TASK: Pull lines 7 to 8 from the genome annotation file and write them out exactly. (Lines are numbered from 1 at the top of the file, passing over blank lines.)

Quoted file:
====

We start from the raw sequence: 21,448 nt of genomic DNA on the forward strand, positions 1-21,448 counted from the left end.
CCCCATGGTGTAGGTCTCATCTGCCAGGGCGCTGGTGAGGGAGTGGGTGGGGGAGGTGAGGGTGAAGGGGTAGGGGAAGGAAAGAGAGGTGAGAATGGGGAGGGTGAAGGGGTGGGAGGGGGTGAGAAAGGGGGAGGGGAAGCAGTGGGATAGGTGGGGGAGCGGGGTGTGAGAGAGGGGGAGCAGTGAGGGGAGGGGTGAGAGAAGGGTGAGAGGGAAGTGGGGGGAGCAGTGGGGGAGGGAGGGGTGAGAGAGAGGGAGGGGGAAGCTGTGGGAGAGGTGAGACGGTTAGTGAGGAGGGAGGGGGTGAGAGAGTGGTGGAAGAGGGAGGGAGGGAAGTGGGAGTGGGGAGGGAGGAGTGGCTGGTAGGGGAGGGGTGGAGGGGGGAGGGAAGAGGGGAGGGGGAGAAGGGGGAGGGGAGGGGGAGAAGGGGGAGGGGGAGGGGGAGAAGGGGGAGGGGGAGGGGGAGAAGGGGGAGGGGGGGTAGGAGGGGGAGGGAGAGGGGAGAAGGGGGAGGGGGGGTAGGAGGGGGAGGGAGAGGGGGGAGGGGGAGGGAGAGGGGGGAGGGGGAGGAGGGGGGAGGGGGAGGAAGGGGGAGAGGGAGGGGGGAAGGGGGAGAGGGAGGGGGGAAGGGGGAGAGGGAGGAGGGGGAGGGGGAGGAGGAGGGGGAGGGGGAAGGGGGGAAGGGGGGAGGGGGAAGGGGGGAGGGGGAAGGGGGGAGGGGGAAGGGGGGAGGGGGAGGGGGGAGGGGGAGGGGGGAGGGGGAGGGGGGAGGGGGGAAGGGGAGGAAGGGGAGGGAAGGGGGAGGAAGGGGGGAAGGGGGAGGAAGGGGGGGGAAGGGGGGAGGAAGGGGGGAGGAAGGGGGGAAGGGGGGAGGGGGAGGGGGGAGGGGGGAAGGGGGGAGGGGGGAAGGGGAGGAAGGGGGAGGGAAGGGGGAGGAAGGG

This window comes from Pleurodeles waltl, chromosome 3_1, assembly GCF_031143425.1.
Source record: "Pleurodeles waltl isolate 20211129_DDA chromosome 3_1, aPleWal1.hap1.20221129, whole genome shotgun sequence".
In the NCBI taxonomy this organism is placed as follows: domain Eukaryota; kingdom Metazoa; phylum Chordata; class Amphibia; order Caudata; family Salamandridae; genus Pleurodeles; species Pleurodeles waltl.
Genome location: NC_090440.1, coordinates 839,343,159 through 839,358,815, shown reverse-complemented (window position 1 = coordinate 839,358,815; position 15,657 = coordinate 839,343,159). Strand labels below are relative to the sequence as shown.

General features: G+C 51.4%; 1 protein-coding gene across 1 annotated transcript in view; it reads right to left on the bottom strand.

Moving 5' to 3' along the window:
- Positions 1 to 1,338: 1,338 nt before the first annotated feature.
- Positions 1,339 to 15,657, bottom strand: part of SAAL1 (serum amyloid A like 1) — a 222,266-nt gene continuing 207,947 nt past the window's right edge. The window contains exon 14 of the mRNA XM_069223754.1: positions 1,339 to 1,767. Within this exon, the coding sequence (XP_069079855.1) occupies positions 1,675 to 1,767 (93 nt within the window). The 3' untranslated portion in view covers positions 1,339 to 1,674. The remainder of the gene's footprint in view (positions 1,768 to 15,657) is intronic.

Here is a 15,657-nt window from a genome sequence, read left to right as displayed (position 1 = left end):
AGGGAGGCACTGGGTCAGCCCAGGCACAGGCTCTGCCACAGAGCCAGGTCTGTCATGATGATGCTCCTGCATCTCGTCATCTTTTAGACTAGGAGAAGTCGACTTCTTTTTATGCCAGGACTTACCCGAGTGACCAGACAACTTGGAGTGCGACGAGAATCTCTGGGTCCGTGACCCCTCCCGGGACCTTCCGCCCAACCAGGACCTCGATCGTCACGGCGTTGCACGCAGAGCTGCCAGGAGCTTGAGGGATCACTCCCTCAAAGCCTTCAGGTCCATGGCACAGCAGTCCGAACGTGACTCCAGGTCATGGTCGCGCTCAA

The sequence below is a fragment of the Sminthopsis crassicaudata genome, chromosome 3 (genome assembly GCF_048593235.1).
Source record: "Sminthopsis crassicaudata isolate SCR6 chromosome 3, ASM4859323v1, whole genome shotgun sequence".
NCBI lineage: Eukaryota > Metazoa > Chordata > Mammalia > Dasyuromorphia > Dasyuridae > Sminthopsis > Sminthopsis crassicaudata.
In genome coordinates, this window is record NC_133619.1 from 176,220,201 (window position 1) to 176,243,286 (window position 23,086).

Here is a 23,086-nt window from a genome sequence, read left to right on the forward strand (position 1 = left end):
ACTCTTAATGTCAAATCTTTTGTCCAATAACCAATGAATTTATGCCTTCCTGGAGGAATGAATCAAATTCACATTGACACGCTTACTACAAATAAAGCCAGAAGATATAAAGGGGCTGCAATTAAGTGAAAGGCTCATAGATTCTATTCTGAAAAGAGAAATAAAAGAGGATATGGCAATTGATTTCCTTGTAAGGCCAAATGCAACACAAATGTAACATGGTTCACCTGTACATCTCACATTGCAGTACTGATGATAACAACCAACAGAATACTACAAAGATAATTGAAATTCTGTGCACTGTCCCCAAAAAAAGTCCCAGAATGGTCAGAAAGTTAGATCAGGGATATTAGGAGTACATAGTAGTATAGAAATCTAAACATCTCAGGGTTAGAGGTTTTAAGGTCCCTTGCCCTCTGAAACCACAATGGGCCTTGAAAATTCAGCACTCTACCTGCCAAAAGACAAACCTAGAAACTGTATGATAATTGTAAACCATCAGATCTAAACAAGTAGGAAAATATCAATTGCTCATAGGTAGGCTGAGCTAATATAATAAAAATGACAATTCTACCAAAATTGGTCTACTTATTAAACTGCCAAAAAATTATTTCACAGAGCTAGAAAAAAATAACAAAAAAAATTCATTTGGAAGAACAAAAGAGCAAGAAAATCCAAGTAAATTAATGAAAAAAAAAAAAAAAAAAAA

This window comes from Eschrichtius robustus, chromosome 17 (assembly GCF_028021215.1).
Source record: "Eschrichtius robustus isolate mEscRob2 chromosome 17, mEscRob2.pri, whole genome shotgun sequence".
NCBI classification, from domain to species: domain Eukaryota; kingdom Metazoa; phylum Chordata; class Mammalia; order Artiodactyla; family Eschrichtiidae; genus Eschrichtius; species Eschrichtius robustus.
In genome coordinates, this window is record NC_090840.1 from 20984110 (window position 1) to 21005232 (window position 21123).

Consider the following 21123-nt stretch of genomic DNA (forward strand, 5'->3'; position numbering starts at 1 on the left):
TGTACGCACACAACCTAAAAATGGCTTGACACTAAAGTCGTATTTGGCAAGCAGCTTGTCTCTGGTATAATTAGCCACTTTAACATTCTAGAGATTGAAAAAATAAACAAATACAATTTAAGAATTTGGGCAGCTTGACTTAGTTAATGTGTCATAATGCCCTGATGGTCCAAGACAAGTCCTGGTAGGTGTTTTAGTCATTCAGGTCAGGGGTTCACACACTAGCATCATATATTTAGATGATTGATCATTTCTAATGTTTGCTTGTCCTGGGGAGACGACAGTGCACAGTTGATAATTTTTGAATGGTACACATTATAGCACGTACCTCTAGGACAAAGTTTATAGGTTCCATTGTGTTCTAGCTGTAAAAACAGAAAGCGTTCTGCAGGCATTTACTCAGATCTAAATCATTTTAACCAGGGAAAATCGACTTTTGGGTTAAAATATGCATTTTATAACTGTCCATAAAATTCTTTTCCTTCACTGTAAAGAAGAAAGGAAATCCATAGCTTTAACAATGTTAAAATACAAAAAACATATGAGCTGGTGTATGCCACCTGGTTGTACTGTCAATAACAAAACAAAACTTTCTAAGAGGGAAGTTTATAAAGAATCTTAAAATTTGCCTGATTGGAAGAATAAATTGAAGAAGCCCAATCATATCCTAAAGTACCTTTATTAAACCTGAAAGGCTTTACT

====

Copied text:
General features: G+C 51.4%; 1 protein-coding gene across 1 annotated transcript in view; it reads right to left on the bottom strand.

Moving 5' to 3' along the window: